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‘Stop Pretending Black Midwesterners Don’t Exist,’ Writes This Black Writer in The New York Times


In an opinion piece in The New York Times, writer Tamara Winfrey Harris makes the case that the word “Midwest” has become a euphemism for White America. Winfrey Harris counters that thinking by pointing out the vast number of black Midwesterners. Here is an excerpt from her piece:

… After the 2016 election, it was common to hear musings about how Midwestern voters flocked to Donald Trump because he spoke to the America they wanted to make “great”—a descriptor that many argued was code for “white.”…

Approximately seven million people who identify as African-American live in the Midwest. That means there are more black people in the Midwest than in the Northeast or the West. …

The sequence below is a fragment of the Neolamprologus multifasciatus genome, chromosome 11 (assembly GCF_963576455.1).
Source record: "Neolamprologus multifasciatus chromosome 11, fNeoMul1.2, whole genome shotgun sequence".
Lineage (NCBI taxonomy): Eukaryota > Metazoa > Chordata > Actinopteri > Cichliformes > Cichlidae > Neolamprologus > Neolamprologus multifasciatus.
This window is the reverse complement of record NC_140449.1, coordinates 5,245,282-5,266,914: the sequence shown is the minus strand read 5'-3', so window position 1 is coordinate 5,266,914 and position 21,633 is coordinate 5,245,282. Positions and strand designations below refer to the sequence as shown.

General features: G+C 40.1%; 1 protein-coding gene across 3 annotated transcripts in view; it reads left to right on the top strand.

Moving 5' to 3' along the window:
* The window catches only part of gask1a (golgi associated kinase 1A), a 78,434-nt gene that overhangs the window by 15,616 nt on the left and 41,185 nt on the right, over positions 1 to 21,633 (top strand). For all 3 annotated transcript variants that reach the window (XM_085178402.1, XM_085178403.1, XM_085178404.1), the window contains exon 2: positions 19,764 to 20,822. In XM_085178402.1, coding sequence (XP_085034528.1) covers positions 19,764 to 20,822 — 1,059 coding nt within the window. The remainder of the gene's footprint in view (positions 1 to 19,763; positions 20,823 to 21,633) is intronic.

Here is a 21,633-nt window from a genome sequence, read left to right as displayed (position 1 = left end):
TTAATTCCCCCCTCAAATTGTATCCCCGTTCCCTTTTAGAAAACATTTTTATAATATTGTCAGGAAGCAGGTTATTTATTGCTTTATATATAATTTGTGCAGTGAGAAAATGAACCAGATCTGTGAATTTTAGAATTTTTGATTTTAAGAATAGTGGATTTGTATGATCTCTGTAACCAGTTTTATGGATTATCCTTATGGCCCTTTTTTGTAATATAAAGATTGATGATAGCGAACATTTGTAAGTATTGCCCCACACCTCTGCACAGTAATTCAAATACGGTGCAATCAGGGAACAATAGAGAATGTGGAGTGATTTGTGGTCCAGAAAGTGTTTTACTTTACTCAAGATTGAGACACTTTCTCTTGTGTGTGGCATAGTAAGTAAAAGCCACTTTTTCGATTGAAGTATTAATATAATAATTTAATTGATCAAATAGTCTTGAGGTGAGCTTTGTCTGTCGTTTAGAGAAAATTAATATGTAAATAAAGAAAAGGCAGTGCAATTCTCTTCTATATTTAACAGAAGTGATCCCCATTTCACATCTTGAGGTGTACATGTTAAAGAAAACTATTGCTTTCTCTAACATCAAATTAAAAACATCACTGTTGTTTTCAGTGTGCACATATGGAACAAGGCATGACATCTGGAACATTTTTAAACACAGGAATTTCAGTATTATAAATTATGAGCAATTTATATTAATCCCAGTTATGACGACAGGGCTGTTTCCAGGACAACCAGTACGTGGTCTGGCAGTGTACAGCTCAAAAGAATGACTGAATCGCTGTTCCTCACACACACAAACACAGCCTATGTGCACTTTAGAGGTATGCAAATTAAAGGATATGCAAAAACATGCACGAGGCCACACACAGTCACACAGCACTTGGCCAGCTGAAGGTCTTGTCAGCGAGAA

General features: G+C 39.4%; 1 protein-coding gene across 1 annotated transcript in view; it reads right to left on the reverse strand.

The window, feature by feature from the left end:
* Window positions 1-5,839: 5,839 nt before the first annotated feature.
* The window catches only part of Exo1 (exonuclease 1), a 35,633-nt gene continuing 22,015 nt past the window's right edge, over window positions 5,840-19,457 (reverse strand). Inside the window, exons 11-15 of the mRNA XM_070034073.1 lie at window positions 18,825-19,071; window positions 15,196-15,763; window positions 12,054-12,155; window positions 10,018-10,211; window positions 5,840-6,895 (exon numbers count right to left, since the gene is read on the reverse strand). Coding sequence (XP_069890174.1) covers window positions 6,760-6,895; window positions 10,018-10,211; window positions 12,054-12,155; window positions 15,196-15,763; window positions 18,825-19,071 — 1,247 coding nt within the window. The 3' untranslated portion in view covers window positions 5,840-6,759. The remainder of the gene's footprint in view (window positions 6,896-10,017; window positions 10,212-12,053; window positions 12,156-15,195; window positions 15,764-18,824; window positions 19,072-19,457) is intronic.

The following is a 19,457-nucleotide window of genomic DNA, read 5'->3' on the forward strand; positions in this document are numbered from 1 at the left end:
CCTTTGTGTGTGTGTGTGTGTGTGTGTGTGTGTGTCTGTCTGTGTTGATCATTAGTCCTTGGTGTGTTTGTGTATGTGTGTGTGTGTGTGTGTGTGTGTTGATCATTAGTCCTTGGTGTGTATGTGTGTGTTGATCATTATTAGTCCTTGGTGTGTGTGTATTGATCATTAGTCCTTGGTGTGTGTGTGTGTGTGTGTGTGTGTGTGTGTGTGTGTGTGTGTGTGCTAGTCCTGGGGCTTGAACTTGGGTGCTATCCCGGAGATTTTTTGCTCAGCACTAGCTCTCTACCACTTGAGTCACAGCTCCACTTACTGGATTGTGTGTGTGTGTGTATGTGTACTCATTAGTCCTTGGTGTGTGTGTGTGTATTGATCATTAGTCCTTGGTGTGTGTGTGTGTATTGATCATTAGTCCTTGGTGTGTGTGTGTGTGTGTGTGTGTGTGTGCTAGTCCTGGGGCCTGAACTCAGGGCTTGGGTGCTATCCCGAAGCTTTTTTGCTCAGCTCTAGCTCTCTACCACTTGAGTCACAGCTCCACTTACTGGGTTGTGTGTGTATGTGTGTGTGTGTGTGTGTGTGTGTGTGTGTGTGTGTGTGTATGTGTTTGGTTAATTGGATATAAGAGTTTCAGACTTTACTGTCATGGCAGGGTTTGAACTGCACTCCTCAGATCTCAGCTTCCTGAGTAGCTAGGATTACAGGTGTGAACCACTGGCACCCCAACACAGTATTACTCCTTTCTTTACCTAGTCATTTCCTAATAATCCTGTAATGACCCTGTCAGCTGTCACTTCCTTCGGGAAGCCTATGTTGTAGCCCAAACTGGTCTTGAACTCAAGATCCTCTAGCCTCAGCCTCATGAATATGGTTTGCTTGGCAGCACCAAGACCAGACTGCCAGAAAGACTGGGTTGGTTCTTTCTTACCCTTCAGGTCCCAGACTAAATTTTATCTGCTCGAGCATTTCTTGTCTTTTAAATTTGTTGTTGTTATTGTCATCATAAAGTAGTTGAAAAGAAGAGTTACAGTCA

It is a bitter irony, then, that many of the arguments about Mr. Trump’s appeal to Midwesterners make sense only if you pretend black people don’t exist in the middle of the country.

Not only do millions of African Americans live in the Midwest, but many are building successful businesses. Michigan alone has over 20 of the nation’s largest black businesses. Detroit-based automotive supplier Bridgewater Interiors L.L.C., for example, is one of the few black companies to have surpassed $1 billion in revenue.

Read the full article at The New York Times.

 



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